Tuesday, 31 July 2007 10:00

Riding the winds of change: making new technology work for your shop

Written by Tom Franklin

“Fly upon the wings of the wind.” Psalms 18:10

In the early 1990s I went to work selling software for CCC Information Systems. I had been in marketing and sales most of my life, but I had never seen a product sell like CCC’s computerized estimating software. Shop owners practically lined up to buy CCC’s “Ezest” product. Mitchell and ADP also got in the game and enjoyed bountiful sales. What was the secret to their success?

CCC had the good fortune of having purchased the rights to a computerized estimating system at the exact moment that PCs (personal computers) were becoming a necessary fixture for nearly every business. In fact, body shops were a bit late in buying PCs and using computer software to run their businesses. To a large degree, change was being forced on shops by insurance companies. They were beginning to demand computerized estimate printouts. All CCC and CCC’s competitors had to do was “ride the winds of that change.”

Many companies benefitted from changes forced on shops by the government regulations, competition and insurance companies. They had to buy frame machines to replace floor pull systems. Paint spray booths were required to meet OSHA and EPA standards. Even now, many shops are having to purchase resistance spot welders to stay competitive. And the companies that manufacture and/or sell this equipment are all benefitting from these forced changes. They’re riding the “winds of change” all the way to the bank.

The big question is how can shop owners also enjoy “riding the winds of change?”

Technology gives shops a “leg up”

One big change at the moment is the shift from solvent to waterborne paints. Ultimately all shops will have to make the change, but is there a way a shop can “ride the wind of this change” right now? A simple rule that governs how much a company will benefit from change is how quickly they grasp it!

Many shop owners will assume the attitude that, “if everyone has to do it, there’s no point in rushing it.” This is a deadly attitude that will make this shop owner miss out on a “ride the wind” opportunity. What they have missed is that the public doesn’t know what’s happening! The shop owner who quickly announces he or she will be the first to use environmentally beneficial waterborne paint in the shop, will have a distinct marketing advantage.

In their 1993, classic book “The 22 Immutable Laws of Marketing,” authors Al Ries and Jack Trout list the NUMBER ONE RULE as “The Law of Leadership.” They say, “It’s better to be first than it is to be better.” They note that the first in any category will be the one that comes to mind: Xerox for copies; Hertz for car rental; Coca-Cola for colas. If you succeed in claiming the “environmental waterborne edge” first, you may be able to keep that mantle long after everyone else has the capability too.


Specialization pays off

In a couple of areas near me, there are only two shops that have Celette frame machines and personnel certified by BMW for the kind of aluminum welding and frame pulls needed for BMW (and other) repairs. I was surprised to learn that some of their business comes from competing shops who get jobs requiring that equipment and personnel but then must outsource it to the shops that have what is needed to do the jobs.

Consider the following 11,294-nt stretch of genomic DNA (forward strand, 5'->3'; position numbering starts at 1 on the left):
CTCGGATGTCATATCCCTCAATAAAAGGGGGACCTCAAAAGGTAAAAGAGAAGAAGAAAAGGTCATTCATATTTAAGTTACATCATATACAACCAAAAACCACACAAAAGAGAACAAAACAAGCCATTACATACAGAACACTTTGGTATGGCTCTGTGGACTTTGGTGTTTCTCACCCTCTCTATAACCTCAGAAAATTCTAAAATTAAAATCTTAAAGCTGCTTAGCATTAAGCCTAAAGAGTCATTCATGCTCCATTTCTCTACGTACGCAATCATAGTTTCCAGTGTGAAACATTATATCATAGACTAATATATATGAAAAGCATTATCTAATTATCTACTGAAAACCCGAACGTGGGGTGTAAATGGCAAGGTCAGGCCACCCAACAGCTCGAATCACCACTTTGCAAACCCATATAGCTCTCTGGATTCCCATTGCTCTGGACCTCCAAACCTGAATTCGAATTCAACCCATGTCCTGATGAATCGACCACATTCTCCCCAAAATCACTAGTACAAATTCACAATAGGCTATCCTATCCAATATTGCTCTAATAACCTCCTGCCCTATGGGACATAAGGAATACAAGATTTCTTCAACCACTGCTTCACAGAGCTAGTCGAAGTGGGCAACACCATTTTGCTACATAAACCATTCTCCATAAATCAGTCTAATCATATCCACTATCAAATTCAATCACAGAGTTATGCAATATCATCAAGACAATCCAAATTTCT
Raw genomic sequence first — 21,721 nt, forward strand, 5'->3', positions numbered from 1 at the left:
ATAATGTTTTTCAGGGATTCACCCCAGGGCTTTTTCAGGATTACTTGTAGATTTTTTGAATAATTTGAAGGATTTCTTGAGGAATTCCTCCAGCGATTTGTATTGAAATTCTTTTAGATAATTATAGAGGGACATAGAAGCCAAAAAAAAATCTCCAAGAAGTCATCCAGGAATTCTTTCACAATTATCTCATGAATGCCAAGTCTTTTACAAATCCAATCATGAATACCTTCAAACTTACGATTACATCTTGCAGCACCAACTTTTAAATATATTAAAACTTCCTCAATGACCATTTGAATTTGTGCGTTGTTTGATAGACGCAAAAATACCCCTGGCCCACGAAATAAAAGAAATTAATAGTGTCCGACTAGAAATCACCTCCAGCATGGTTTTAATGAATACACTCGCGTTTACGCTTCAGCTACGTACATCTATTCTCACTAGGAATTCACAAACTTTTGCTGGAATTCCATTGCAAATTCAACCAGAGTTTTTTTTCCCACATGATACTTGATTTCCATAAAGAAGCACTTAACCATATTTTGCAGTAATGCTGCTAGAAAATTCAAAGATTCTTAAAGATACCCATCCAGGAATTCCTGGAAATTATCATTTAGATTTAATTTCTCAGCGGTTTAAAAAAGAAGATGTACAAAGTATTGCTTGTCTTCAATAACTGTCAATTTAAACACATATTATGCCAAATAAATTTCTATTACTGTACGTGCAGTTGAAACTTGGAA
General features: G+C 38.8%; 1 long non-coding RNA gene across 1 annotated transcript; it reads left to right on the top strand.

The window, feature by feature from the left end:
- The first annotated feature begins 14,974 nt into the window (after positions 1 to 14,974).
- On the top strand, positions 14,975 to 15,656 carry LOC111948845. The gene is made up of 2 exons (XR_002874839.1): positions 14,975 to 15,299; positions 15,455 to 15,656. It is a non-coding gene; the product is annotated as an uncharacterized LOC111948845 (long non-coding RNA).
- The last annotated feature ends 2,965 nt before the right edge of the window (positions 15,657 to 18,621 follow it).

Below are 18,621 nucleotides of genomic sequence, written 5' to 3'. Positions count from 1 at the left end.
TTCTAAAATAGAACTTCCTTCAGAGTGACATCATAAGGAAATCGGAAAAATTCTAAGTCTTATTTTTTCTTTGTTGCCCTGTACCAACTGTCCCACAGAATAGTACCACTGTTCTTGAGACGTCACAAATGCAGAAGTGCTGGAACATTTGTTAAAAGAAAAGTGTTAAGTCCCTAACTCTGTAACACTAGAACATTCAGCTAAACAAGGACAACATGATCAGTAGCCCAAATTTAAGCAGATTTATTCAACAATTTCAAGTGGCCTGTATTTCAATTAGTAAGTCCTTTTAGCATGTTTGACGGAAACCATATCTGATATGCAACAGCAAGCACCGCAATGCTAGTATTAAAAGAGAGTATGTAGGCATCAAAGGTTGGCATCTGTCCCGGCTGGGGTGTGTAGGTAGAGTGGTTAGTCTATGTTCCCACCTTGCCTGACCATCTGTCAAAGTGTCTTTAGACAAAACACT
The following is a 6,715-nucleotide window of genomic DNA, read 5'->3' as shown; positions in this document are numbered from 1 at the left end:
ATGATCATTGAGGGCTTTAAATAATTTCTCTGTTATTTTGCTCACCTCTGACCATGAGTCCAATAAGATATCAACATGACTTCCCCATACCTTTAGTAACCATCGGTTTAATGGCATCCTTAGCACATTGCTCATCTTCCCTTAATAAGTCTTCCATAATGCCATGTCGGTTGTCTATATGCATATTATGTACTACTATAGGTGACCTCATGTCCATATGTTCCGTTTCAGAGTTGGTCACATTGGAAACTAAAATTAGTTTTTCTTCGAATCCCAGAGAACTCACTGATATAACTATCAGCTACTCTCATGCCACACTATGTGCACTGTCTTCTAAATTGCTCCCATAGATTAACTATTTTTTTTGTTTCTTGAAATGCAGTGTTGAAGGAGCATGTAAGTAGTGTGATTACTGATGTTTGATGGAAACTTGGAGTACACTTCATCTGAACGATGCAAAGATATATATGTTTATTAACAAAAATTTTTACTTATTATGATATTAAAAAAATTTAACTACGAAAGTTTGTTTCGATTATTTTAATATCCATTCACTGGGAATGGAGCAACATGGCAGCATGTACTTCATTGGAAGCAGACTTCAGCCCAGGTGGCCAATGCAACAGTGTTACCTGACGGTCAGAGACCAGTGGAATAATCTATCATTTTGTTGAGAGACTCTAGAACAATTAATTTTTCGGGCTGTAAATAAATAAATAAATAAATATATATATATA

I’m sure that going in these shop owners wondered if they would ever recover the huge investment needed to purchase this special equipment and to get trained technicians. But both have told me they have recovered their investment many times over and the demand for these special services has grown steadily.

Another shop that succeeded in getting insurance business that I would never have thought would go their way did it by providing another kind of special service: This insurance company always had a large number of totals due to weather that led to huge wrecks. This shop went out and leased a large parking area (at considerable expense) and approached the insurance company by emphasizing their ability to store all of the totals. As we have seen, changes in vehicle construction have led to an increase in totals. This shop successfully rode that “wind of change.”

More changes coming

Change could be called the middle name of youth. Each new generation seeks to set itself apart from the last by embracing radical changes: strange haircuts; tattooed bodies; gold rings through the nose, eyebrow and more. Another new trend is intense customization of vehicles. One shop I know does $20,000 a month in performance modifications and graphics. Highly profitable graphics alone – like flames and stripes – accounts for about half of those sales and may be the easiest to deliver.

I’ve spoken to a couple of shop owners about the ease of marketing these services, but I hear objections like: “There’s serious liability in jazzing up cars for high performance.” Maybe they hadn’t noticed that there’s serious liability in repairing frames and a lot of other body damage. That’s why shops carry liability insurance. And, sure, it may be difficult to find a competent graphics guy who will turn out consistently good work. It may even be worth while to train someone – or yourself.

As one bumper sticker puts it, “Change is inevitable -- except from a vending machine.” The key is to recognize a coming change in time to “ride the winds of that change” all the way to the bank!

Tom Franklin has been a sales and marketing representative and consultant for forty years and is the author of the books, “Business Battlefield Marketing for Body Shops,” “Tom Franklin’s Top 40 Marketing Tactics for Body Shops,” and “Strategies for Greater Body Shop Growth.” His marketing company now provides marketing solutions and services for body shops and other businesses. He can be reached for questions or comments at (323) 871-6862, by fax at (323) 465-2228, or by E-Mail: tbfranklin@aol.com.